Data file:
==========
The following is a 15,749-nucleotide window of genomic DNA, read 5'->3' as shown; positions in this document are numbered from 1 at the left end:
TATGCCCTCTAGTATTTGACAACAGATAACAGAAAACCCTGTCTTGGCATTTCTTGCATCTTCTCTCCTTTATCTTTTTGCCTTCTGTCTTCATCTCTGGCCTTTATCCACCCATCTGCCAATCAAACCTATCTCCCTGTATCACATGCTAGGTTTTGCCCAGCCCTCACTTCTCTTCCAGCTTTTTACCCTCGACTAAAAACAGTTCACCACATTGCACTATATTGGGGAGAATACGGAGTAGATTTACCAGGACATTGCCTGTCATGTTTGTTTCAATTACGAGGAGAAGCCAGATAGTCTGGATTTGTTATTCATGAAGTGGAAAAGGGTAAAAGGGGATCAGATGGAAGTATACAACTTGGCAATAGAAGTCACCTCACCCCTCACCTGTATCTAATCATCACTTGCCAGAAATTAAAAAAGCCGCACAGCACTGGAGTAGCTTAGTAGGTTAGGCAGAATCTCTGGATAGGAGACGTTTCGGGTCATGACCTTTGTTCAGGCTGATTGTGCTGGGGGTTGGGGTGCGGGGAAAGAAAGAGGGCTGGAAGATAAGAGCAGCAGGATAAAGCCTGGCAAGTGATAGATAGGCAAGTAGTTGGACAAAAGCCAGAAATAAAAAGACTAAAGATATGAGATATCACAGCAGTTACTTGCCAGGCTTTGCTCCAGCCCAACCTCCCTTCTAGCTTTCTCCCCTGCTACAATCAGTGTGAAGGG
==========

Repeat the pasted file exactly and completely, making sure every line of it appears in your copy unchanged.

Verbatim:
The following is a 15,749-nucleotide window of genomic DNA, read 5'->3' as shown; positions in this document are numbered from 1 at the left end:
TATGCCCTCTAGTATTTGACAACAGATAACAGAAAACCCTGTCTTGGCATTTCTTGCATCTTCTCTCCTTTATCTTTTTGCCTTCTGTCTTCATCTCTGGCCTTTATCCACCCATCTGCCAATCAAACCTATCTCCCTGTATCACATGCTAGGTTTTGCCCAGCCCTCACTTCTCTTCCAGCTTTTTACCCTCGACTAAAAACAGTTCACCACATTGCACTATATTGGGGAGAATACGGAGTAGATTTACCAGGACATTGCCTGTCATGTTTGTTTCAATTACGAGGAGAAGCCAGATAGTCTGGATTTGTTATTCATGAAGTGGAAAAGGGTAAAAGGGGATCAGATGGAAGTATACAACTTGGCAATAGAAGTCACCTCACCCCTCACCTGTATCTAATCATCACTTGCCAGAAATTAAAAAAGCCGCACAGCACTGGAGTAGCTTAGTAGGTTAGGCAGAATCTCTGGATAGGAGACGTTTCGGGTCATGACCTTTGTTCAGGCTGATTGTGCTGGGGGTTGGGGTGCGGGGAAAGAAAGAGGGCTGGAAGATAAGAGCAGCAGGATAAAGCCTGGCAAGTGATAGATAGGCAAGTAGTTGGACAAAAGCCAGAAATAAAAAGACTAAAGATATGAGATATCACAGCAGTTACTTGCCAGGCTTTGCTCCAGCCCAACCTCCCTTCTAGCTTTCTCCCCTGCTACAATCAGTGTGAAGGG